Today I decided to post an excerpt of The New Diary. This is my personal favorite scene … and one of the author’s favorites, too!
“I could use that piece of angel food cake left over from supper,” Carol agreed. She opened the door, and started for the kitchen.
“Carol! Wait!” Pete hissed, causing Carol to turn around.
“We need to have a plan. In case those People catch us,” Pete’s whisper turned mysterious and mischievous.
Ethel giggled, and Pete shushed her.
“We need to be very quiet. Any unnecessary noise will bring the People in here, and ruin the raid,” Pete cautioned.
“If we’re going on a raid, we need to have code names,” advised Margaret, joining in the game.
“Okay, well, that’s easy. I’m Crackum. And Pete’s Pete,” Carol said. Crackum was Carol’s old nickname.
“Pete’s not a code name,” replied Pete. “I’ll be Repeat.”
Pete’s sisters burst into giggles. “Shh! You’ll wake the People!” Pete hissed. But Carol could tell that Pete was trying to hide a smile.
Maggie also saw the hidden grin, and renewed her laughter, and so Carol and Ethel laughed again. All the giggling finally made Pete laugh, which brought fresh rounds of mirth.
When the girls finally sobered, Pete resumed her instructions.
“Okay, I’m taking roll call. Captain Repeat?” Pete looked around, and said “Here.”
Ethel snorted, but the rest were able to refrain from laughing while Ethel regained her composure.
“Right here, in front of you,” replied Carol.
Margaret burst into giggles, and the girls were helpless with laughter for another two minutes.
Finally, Pete cleared her throat. “Peg?”
“If that’s my code name, I’m here,” Maggie replied.
At the mention of her nickname, Ethel stepped forward and saluted. “Here, Captain Repeat.”
“All right, here’s the plan. We enter the kitchen on tip-toe. This is how you walk on tip-toe.” Pete demonstrated. “Then, Captain Repeat- Oh, that’s me!- silently opens the pantry. She takes out the food, and gives it to Crackum. Meanwhile, Peg and Snooks find silverware and plates. Is that clear?” Pete then added, “And one more thing: no loud talking or laughing.”
Carol, Maggie, and Ethel immediately disobeyed the last rule by laughing. It was another five minutes before they executed the plan.
“Wait, we forgot an important detail,” Maggie said. “What food shall we take?”
“Well, Crackum wanted angel food cake, and I want raisin bread,” Pete replied. “Do you want anything else?”
“Nope, not really.”
So they put the plan into action. The girls tiptoed into the kitchen. Carol tried hard not to laugh, as she followed Captain Repeat to the pantry in the dark. She was sure Maggie and Ethel were also forcing themselves to keep silent. Carol was glad for the dark; she couldn’t see the others’ faces.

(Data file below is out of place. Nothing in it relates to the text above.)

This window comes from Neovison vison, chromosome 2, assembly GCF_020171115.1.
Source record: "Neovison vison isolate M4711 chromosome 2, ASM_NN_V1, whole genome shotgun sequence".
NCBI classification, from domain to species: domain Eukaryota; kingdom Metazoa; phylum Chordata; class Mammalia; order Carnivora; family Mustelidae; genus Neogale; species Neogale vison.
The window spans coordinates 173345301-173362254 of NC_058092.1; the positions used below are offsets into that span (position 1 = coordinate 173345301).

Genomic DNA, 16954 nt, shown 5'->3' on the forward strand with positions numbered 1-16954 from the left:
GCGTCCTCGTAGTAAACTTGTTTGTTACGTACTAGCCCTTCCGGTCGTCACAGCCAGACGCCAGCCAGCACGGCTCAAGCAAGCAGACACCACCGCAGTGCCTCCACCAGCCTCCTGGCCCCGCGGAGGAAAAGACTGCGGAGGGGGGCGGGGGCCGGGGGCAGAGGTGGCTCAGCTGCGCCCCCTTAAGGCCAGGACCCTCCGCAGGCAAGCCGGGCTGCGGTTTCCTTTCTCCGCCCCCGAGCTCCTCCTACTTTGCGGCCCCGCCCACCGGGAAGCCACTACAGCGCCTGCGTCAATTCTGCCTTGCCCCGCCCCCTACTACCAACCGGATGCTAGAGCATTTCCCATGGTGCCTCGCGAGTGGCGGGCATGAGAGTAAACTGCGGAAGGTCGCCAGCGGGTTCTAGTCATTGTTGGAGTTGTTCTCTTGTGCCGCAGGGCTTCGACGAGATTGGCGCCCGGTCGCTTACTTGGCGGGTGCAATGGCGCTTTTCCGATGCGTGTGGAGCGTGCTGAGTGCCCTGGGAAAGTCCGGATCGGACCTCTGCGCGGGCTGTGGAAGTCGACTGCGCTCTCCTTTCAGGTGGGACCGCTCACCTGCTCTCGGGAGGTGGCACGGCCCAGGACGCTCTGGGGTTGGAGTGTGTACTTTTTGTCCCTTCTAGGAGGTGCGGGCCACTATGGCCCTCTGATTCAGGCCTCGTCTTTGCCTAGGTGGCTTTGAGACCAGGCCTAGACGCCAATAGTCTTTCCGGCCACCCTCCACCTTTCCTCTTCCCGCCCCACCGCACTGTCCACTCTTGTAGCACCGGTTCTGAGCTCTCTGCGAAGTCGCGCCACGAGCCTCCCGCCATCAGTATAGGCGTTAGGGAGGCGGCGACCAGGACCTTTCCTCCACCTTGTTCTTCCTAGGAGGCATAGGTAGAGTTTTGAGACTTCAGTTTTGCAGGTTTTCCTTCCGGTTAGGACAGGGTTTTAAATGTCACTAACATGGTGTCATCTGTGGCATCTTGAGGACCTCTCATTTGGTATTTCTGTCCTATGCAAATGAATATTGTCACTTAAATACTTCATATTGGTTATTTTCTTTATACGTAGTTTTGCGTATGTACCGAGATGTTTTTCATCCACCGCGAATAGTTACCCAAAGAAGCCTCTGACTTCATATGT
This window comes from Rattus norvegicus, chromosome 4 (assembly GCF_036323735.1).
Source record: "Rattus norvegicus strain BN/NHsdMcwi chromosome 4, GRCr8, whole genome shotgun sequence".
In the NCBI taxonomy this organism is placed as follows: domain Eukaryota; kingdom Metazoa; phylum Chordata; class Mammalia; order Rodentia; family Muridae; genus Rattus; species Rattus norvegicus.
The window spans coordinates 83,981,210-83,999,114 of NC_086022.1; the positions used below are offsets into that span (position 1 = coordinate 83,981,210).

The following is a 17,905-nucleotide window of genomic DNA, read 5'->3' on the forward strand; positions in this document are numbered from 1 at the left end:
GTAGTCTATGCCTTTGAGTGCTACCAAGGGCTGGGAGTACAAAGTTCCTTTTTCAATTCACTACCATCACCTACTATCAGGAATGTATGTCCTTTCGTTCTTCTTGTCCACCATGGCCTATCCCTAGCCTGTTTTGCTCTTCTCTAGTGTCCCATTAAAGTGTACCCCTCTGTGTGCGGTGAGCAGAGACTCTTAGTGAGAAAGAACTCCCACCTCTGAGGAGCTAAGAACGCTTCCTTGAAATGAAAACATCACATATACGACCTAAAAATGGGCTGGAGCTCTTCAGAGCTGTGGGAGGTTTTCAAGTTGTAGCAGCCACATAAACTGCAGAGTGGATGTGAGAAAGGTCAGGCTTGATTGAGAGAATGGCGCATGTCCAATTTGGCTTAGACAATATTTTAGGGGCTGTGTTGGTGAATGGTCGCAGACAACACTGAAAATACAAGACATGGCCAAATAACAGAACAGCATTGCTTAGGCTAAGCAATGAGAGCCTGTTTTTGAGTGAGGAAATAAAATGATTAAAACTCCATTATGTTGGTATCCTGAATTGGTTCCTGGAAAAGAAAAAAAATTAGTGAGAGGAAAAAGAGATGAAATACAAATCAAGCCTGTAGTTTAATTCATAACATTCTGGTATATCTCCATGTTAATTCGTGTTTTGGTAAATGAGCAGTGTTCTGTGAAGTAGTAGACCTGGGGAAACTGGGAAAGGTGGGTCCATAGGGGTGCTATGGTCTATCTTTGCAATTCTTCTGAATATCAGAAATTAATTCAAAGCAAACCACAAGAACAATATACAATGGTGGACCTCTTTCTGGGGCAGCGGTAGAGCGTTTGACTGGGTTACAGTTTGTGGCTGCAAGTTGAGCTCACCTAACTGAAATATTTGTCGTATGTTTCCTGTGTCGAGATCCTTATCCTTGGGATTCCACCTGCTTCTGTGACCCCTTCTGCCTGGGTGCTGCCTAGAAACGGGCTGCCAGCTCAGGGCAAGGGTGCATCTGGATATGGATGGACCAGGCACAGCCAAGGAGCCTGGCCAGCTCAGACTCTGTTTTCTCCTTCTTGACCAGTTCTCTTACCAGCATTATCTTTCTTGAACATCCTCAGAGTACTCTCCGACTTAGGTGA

“Crackum?” Pete felt for Carol’s hands, and then shoved a loaf of bread into them. Then she hissed, “Peg? Snooks? Have you finished your mission?”
Margaret’s whisper came through the dark kitchen. “With all due respect, Captain… I can’t find the silverware drawer.”
Carol couldn’t hold it back. She burst into giggles, and laughed so hard, tears streamed down her face.
Of course, Maggie and Ethel had been on the verge of laughing, too, so they soon fell to the floor, laughing and gasping for air.
Carol heard Pete gasp like a real captain might do when a mission failed, but she succumbed to the humor of the situation, and laughed right along with them.
But then, a lamp light moved toward the kitchen. Mother’s oil lamp lit up the kitchen, and she skeptically viewed the howling girls. “What is going on in here?” she exclaimed.
Pete regained her composure first, so she tried to explain. The giggling of her sisters interrupted her many times.
“You see,” she said, “We were hungry, and wanted some food.”
Snorts from Ethel and Carol brought frowns from Pete. Margaret still lay on the floor catching her breath.
“And you didn’t bring a light because…?” Mother inquired.
“That would have been too easy, I suppose,” Carol said. She quickly added, “It’s all Pete’s fault, Mother.”
“I see,” Mother shook her head wearily. “Well, did you find everything you wanted in the dark?”
“No, because Margaret couldn’t find-” Carol broke off, as Margaret and Ethel started laughing; it was contagious.
Pete tried. “She couldn’t find the-” and she failed.
Mother folded her arms. She failed to see the humor, so Margaret hurried to finish the sentence. “I couldn’t find the silverware!” she burst out, before she convulsed into more giggles.
Mother shook her head, and left them to find the silverware in the lighted kitchen.
The girls ate their fill, then went to bed. In spite of the darkness in the house, Carol found a lamp, and wrote the events of the day in her diary. She smiled and chuckled, not too loud for she didn’t want to disturb Maggie, as she recalled their silly antics, just an hour ago.
Excited to read it? Add it on Goodreads here!
– T h e S c h e d u l e –
Wednesday the 1st
-Kellyn Roth @ Reveries Reviews (kick-off/author interview)
Friday the 3rd
-Megan @ A Barefoot Gal (author interview)
-Kellyn Roth @ Reveries (excerpt)
Saturday the 4th
-Kellyn Roth @ Reveries Reviews (review)
-Angela R. Watts @ The Peculiar Messenger (review/author interview)
–Anika Joy @ Anika’s Avenue (review/author interview)
Thanks for reading and God bless,